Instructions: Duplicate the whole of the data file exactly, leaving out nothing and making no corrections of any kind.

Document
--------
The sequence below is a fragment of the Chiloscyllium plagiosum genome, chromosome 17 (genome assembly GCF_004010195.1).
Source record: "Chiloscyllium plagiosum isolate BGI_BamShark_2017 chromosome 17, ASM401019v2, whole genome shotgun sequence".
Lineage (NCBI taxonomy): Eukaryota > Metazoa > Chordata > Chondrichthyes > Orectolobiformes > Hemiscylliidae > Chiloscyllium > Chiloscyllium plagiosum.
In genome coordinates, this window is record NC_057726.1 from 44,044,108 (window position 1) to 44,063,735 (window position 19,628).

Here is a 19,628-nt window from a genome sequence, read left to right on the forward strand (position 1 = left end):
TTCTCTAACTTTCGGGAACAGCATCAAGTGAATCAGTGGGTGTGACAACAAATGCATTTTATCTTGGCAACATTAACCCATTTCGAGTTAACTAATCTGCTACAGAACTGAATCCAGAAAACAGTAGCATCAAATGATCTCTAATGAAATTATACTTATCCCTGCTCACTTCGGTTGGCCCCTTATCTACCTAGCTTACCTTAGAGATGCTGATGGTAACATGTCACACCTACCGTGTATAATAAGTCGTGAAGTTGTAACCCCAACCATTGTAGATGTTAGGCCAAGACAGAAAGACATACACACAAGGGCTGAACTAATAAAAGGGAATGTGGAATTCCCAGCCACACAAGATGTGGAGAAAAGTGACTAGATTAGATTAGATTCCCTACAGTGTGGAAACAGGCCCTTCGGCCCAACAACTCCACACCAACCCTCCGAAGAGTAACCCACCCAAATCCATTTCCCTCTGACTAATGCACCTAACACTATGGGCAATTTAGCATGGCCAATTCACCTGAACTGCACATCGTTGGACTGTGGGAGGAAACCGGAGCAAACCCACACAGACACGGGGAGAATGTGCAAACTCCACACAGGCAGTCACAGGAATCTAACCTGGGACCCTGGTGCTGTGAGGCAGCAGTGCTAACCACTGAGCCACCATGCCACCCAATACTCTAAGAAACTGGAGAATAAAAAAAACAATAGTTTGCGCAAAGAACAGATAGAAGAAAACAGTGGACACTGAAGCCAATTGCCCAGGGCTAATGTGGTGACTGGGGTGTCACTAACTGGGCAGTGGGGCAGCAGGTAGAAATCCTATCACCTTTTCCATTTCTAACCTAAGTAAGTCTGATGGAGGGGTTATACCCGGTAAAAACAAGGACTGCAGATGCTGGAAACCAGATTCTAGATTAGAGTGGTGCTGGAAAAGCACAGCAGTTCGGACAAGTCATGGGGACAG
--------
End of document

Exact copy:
The sequence below is a fragment of the Chiloscyllium plagiosum genome, chromosome 17 (genome assembly GCF_004010195.1).
Source record: "Chiloscyllium plagiosum isolate BGI_BamShark_2017 chromosome 17, ASM401019v2, whole genome shotgun sequence".
Lineage (NCBI taxonomy): Eukaryota > Metazoa > Chordata > Chondrichthyes > Orectolobiformes > Hemiscylliidae > Chiloscyllium > Chiloscyllium plagiosum.
In genome coordinates, this window is record NC_057726.1 from 44,044,108 (window position 1) to 44,063,735 (window position 19,628).

Here is a 19,628-nt window from a genome sequence, read left to right on the forward strand (position 1 = left end):
TTCTCTAACTTTCGGGAACAGCATCAAGTGAATCAGTGGGTGTGACAACAAATGCATTTTATCTTGGCAACATTAACCCATTTCGAGTTAACTAATCTGCTACAGAACTGAATCCAGAAAACAGTAGCATCAAATGATCTCTAATGAAATTATACTTATCCCTGCTCACTTCGGTTGGCCCCTTATCTACCTAGCTTACCTTAGAGATGCTGATGGTAACATGTCACACCTACCGTGTATAATAAGTCGTGAAGTTGTAACCCCAACCATTGTAGATGTTAGGCCAAGACAGAAAGACATACACACAAGGGCTGAACTAATAAAAGGGAATGTGGAATTCCCAGCCACACAAGATGTGGAGAAAAGTGACTAGATTAGATTAGATTCCCTACAGTGTGGAAACAGGCCCTTCGGCCCAACAACTCCACACCAACCCTCCGAAGAGTAACCCACCCAAATCCATTTCCCTCTGACTAATGCACCTAACACTATGGGCAATTTAGCATGGCCAATTCACCTGAACTGCACATCGTTGGACTGTGGGAGGAAACCGGAGCAAACCCACACAGACACGGGGAGAATGTGCAAACTCCACACAGGCAGTCACAGGAATCTAACCTGGGACCCTGGTGCTGTGAGGCAGCAGTGCTAACCACTGAGCCACCATGCCACCCAATACTCTAAGAAACTGGAGAATAAAAAAAACAATAGTTTGCGCAAAGAACAGATAGAAGAAAACAGTGGACACTGAAGCCAATTGCCCAGGGCTAATGTGGTGACTGGGGTGTCACTAACTGGGCAGTGGGGCAGCAGGTAGAAATCCTATCACCTTTTCCATTTCTAACCTAAGTAAGTCTGATGGAGGGGTTATACCCGGTAAAAACAAGGACTGCAGATGCTGGAAACCAGATTCTAGATTAGAGTGGTGCTGGAAAAGCACAGCAGTTCGGACAAGTCATGGGGACAG